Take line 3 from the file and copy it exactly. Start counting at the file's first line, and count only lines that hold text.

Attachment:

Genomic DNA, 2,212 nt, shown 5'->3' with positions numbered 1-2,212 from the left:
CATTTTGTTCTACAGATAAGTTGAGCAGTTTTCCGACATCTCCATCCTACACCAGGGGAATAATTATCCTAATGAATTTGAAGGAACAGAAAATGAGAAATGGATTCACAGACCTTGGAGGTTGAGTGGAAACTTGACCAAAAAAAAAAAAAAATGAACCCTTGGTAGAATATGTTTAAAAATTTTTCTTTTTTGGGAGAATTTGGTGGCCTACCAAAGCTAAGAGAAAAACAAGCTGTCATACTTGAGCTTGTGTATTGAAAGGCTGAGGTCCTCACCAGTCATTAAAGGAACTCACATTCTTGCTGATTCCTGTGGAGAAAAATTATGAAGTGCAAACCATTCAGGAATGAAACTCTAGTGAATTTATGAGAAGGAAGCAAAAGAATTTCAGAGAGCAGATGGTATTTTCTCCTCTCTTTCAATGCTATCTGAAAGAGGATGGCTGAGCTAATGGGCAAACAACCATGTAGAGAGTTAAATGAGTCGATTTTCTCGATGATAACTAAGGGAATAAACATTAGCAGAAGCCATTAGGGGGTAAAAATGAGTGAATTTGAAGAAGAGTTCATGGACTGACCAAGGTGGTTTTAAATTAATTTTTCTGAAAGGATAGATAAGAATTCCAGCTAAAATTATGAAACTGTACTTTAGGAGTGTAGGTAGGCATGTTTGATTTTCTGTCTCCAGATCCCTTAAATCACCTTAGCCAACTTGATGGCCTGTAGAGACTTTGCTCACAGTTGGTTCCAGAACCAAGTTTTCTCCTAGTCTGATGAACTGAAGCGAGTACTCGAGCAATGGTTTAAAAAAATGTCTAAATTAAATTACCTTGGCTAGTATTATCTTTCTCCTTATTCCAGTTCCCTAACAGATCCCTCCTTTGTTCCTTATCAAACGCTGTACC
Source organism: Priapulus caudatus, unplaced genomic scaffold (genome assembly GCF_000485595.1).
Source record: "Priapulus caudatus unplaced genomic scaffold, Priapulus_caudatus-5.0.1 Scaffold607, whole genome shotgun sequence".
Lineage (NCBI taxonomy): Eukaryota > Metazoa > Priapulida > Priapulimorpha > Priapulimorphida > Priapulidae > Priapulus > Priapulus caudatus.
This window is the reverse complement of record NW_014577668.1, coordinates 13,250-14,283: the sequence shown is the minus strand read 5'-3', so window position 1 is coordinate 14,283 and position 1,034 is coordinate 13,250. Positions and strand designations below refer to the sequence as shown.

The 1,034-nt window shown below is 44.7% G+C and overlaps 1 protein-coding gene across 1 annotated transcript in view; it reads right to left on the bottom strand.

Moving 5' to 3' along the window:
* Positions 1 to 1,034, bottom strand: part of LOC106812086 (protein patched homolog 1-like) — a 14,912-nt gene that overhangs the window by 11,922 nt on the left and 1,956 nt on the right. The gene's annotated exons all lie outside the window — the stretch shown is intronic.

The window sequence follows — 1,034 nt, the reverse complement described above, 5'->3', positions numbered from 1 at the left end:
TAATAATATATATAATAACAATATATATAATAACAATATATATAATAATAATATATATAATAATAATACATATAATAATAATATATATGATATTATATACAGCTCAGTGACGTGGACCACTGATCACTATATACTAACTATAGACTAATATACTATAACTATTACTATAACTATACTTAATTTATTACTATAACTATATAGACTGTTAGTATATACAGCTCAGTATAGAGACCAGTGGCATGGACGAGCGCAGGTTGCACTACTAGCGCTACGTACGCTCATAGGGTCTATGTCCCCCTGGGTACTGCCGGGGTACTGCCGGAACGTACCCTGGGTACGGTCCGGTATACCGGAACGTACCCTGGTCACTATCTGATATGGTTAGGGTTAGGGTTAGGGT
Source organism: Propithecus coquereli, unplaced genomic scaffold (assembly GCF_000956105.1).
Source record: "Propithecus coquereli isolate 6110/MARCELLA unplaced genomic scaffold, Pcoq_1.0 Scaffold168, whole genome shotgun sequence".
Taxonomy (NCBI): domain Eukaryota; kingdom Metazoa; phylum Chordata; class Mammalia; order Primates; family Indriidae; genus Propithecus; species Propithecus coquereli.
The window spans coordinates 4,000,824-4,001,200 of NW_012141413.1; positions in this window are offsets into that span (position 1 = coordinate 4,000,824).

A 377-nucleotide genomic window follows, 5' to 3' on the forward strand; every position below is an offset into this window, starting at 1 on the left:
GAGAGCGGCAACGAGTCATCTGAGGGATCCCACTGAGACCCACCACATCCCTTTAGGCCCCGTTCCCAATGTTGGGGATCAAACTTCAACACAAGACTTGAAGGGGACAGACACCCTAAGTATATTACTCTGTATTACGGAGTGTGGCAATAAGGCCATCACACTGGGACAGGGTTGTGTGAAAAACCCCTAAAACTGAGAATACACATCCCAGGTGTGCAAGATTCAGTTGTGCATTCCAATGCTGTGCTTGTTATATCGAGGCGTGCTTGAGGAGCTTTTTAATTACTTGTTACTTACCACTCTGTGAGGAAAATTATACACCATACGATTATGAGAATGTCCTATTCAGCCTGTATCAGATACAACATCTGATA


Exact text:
Source organism: Priapulus caudatus, unplaced genomic scaffold (genome assembly GCF_000485595.1).